So far the normal 2½ cent postcard is only recorded with the advertising printed in black, see image above.

The 2½ cent postcard, outward card, is only recorded with the advertising printed in black, see image below.

The 2½ cent postcard, reply card, is only recorded with the advertising printed in blue, see image below.

No numbers of overprinted advertising postcards are known, but it can be assumed that quite a few have been made.

For collectors of Suriname postal stationery such cards are a curiosity to add to their collection, but nothing more.

Censorship – has anything been hidden?

When World War I started in 1914, the Netherlands declared themselves neutral and had to keep to certain regulations that belong with neutrality.

A few of these are:
– The country shows no favouritism to any country that is at war with each other.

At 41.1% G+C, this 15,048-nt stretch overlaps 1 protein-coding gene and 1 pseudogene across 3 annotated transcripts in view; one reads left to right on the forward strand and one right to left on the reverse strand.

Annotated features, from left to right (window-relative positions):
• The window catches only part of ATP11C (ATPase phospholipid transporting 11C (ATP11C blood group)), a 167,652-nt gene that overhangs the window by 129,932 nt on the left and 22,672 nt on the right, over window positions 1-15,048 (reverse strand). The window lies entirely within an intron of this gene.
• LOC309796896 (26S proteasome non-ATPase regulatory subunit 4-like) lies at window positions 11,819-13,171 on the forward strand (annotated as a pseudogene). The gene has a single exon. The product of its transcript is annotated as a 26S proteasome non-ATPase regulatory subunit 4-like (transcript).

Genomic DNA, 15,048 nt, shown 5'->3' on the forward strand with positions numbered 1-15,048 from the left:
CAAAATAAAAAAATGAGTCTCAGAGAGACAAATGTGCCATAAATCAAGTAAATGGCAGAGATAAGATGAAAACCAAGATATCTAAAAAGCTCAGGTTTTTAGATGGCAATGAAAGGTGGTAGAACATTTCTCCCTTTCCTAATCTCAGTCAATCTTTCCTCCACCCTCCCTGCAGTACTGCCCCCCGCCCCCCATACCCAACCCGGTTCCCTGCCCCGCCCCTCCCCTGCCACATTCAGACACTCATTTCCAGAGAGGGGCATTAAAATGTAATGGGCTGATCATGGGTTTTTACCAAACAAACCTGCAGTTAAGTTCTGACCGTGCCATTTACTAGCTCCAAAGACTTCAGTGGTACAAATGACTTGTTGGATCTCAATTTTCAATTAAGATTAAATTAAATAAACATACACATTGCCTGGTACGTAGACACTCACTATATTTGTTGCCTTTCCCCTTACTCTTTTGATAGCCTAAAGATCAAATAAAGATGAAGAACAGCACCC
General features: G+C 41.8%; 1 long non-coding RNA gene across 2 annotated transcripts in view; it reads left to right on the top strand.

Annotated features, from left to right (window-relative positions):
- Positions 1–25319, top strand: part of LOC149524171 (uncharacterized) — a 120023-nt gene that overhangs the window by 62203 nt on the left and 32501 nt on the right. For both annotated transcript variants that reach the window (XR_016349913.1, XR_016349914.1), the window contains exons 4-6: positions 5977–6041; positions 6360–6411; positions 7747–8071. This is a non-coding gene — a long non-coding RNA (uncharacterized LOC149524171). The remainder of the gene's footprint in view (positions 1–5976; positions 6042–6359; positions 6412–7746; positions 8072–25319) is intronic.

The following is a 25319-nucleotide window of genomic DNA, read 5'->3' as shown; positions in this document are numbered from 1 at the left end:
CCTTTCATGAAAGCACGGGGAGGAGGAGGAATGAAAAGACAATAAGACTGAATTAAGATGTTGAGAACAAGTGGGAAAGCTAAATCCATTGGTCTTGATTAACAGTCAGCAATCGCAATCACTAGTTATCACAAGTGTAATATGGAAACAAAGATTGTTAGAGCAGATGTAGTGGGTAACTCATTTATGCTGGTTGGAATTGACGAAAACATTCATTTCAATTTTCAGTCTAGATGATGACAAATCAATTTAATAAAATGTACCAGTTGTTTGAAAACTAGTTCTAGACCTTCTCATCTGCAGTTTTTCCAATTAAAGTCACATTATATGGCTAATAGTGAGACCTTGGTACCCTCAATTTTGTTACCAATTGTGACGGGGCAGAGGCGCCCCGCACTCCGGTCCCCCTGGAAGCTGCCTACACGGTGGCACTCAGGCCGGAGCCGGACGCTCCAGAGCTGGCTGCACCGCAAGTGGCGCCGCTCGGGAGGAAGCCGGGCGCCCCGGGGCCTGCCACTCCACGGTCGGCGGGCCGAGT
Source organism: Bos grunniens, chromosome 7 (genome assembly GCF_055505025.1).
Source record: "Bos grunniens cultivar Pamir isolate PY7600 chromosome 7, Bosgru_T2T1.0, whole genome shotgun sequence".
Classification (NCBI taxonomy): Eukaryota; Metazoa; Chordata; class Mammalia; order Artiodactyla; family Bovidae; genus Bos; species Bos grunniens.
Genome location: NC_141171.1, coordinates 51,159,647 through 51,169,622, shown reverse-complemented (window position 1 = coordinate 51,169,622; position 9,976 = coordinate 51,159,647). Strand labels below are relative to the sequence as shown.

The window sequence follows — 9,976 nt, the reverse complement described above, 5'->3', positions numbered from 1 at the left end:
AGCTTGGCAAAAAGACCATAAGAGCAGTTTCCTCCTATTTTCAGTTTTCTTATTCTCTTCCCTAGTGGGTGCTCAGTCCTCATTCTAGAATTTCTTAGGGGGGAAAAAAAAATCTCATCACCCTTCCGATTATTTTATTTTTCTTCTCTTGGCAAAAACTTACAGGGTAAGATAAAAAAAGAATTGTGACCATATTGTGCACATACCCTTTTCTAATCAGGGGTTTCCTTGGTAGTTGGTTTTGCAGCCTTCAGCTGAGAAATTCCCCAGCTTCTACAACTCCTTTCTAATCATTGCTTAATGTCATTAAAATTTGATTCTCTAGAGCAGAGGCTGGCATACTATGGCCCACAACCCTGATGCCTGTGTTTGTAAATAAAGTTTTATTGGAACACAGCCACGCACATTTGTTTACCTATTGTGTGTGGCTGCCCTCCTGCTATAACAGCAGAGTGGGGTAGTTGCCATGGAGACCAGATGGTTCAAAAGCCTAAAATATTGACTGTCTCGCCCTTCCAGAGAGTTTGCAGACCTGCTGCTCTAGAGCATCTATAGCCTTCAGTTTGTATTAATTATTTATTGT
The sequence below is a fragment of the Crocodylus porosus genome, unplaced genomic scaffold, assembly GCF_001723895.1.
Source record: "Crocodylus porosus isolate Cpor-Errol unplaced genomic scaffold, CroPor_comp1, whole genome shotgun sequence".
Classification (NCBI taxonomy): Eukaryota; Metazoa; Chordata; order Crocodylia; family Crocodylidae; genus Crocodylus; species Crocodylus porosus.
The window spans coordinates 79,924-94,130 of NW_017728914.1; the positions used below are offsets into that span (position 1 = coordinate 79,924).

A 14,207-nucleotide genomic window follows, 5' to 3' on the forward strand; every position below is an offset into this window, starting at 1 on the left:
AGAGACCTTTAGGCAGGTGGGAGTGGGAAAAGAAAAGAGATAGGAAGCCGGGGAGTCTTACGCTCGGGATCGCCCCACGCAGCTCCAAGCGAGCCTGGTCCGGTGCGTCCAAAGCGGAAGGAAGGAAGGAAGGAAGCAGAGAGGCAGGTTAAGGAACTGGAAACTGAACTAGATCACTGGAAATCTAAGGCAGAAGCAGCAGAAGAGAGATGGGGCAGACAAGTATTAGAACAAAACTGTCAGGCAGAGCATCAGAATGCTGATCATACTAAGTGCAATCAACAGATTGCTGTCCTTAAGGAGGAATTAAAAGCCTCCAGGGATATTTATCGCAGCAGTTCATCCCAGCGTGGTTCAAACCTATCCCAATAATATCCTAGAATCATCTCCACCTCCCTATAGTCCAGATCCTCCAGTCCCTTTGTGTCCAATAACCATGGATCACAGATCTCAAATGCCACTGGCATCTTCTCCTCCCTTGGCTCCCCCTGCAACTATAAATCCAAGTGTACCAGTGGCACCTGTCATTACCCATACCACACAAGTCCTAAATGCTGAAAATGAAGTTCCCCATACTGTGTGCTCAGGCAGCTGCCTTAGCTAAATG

– Borders will be closed and guarded as good as possible.
– None of the parties at war will be allowed access to the neutral country.
– Military personal of the countries at war that cross the border have to be disarmed, arrested and placed in internment camps.
– Civilian refugees have to be provide with shelter as good as possible.

During WW I most of Belgium was occupied by the German forces in 1914 and borders with the Netherlands where under strict control, by the Germans and the Dutch armies. Although the Netherlands were neutral, war could still spread to the country if it did not perform correct on the neutrality rules.

In the first few months the mail connection with occupied Belgium and the Netherlands was almost none existing. After some stability was returned the mail connection was possible, but all mail that wasn’t from diplomats were subject to censorship.